Israeli Prime Minister Benjamin Netanyahu delivered remarks to the American Israel Public Affairs Committee on the second day of its annual conference.
Senate Republican Leader Mitch McConnell, House Democratic Leader Nancy Pelosi and Senator Joe Lieberman (I-CT) also spoke earlier in the day. The recent escalation of tension between Israel and Iran was a key topic of discussion.
Israeli Prime Minister Benjamin Netanyahu spoke about the dangers of allowing Iran to develop nuclear weapons. He said that containment is not an option and Iran must be stopped. He thanked Obama for the recent sanctions, but said that Iran continues to move forward and cannot wait any longer. "I'll never let my people live in the shadow of annihilation," he said.
Earlier in the evening, Senate Republican Leader Mitch McConnell was critical of Obama's approach on Israel and said that there needs to be clarity on when military force will be used. He said “overwhelming force” should be used to stop Iran, if it is enriching uranium to weapons grade levels, and he will author a Senate resolution to allow such force if Obama doesn't act.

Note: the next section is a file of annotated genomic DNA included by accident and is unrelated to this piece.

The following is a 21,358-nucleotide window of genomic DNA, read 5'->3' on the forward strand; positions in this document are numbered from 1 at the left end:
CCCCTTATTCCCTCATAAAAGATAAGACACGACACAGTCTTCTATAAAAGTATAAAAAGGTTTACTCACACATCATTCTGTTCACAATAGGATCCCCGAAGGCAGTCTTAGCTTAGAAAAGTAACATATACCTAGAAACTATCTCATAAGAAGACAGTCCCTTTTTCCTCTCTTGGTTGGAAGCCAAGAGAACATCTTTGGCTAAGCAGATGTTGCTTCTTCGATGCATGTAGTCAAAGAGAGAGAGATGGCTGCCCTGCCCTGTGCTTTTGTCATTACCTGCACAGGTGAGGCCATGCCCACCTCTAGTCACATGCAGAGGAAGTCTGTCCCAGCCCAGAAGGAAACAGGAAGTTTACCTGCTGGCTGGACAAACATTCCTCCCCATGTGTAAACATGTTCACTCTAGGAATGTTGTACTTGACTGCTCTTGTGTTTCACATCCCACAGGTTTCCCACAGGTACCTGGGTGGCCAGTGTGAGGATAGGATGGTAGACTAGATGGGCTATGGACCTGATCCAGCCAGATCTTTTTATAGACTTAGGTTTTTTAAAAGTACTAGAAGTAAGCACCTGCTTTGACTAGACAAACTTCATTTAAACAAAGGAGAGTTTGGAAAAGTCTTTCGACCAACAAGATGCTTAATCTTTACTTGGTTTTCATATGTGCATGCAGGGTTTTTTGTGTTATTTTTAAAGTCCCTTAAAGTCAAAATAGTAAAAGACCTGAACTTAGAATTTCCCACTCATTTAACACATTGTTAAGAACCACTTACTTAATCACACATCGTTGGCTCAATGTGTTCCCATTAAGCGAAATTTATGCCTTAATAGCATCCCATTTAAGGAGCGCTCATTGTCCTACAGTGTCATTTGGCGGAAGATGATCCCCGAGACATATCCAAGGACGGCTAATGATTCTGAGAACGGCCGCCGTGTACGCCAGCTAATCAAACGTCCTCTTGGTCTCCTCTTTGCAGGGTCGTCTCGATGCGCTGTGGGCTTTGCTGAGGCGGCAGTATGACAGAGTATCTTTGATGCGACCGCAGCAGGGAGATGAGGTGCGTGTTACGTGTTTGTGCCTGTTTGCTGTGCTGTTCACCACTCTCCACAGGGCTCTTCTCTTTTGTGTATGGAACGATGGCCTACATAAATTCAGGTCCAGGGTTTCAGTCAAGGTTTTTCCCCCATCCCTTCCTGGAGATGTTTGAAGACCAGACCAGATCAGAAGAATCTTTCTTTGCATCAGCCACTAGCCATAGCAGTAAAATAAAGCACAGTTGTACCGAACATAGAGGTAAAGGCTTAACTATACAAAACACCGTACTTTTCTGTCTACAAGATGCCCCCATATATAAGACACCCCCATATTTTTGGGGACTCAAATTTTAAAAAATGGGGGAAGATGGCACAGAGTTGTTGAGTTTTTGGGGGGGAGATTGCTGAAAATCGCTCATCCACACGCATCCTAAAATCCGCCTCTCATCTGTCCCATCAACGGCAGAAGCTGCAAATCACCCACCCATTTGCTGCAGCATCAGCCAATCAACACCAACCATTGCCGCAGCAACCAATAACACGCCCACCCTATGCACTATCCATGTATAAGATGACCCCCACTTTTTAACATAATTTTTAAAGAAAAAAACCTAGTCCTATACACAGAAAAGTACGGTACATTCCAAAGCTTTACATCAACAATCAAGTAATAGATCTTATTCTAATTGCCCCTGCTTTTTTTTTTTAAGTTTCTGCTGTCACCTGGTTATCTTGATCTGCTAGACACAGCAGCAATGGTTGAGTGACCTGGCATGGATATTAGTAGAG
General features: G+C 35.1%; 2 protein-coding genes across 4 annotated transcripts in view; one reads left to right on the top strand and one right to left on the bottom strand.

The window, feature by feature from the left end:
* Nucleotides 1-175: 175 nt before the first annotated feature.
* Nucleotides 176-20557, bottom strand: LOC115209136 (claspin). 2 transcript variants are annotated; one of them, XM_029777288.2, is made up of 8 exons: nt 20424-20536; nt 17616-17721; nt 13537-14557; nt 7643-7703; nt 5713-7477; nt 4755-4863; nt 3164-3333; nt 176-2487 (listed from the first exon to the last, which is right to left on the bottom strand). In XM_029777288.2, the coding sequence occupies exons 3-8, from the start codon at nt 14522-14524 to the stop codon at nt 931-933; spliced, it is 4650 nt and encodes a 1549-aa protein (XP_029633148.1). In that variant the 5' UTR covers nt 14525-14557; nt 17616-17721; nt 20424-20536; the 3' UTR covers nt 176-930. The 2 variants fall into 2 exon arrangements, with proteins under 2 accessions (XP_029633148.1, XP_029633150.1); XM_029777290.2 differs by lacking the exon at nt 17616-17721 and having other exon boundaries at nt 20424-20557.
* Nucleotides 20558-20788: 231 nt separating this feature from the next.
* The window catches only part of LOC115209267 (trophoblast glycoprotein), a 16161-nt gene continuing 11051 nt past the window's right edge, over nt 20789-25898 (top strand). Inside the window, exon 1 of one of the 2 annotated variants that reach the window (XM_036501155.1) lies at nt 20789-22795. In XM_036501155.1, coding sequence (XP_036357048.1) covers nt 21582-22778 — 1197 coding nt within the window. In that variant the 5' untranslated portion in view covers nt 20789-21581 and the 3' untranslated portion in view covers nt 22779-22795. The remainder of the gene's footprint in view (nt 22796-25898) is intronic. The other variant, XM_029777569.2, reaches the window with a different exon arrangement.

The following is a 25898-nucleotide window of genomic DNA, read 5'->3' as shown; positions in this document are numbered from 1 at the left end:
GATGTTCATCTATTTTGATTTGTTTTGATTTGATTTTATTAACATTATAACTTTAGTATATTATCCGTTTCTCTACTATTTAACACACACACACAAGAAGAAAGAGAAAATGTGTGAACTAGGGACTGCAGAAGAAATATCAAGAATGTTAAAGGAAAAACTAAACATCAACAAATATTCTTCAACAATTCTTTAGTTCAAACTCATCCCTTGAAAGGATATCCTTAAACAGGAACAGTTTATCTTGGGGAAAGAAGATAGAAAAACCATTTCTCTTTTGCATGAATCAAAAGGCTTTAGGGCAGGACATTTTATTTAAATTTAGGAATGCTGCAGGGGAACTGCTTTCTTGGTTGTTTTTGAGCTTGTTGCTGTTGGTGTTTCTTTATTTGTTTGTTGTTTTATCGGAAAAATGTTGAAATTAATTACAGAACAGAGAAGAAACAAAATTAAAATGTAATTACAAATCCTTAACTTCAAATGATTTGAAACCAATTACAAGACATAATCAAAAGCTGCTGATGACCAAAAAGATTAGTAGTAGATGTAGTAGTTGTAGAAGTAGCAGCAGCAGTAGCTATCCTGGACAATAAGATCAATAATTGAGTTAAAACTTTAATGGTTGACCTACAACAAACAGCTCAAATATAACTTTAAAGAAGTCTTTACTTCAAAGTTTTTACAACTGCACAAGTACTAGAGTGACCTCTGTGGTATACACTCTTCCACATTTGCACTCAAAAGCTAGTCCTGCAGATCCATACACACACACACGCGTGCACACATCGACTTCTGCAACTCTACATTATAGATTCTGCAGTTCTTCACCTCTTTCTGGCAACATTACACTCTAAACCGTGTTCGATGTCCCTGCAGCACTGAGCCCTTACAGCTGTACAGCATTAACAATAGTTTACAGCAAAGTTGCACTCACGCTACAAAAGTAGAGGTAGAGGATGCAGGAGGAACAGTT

House Democratic Leader Nancy Pelosi followed him and spoke about the Obama administration's recent sanctions, saying Iran is feeling the bite. She said that there is no bigger threat to Israel than a nuclear Iran and she called on the international community to join the U.S. and Israel in these efforts.
Prior to McConnell and Pelosi, Senator Joe Lieberman (I-CT) spoke to the conference, which states as its mission "working to strengthen relations between the United States and Israel." He said that the U.S. and Israel face "very direct threats" of military force against Iran if diplomacy and sanctions fail to stop its nuclear program.
AIPAC expected up to 14,000 attendees at the annual three-day conference, a crowd nearly twice the usual size.
Prime Minister Netanyahu met with President Obama at the White House earlier in the day, before addressing the conference in the evening session.
President Obama spoke to the conference on Sunday afternoon, and three of the four Republican presidential candidates are also expected to deliver remarks on Tuesday.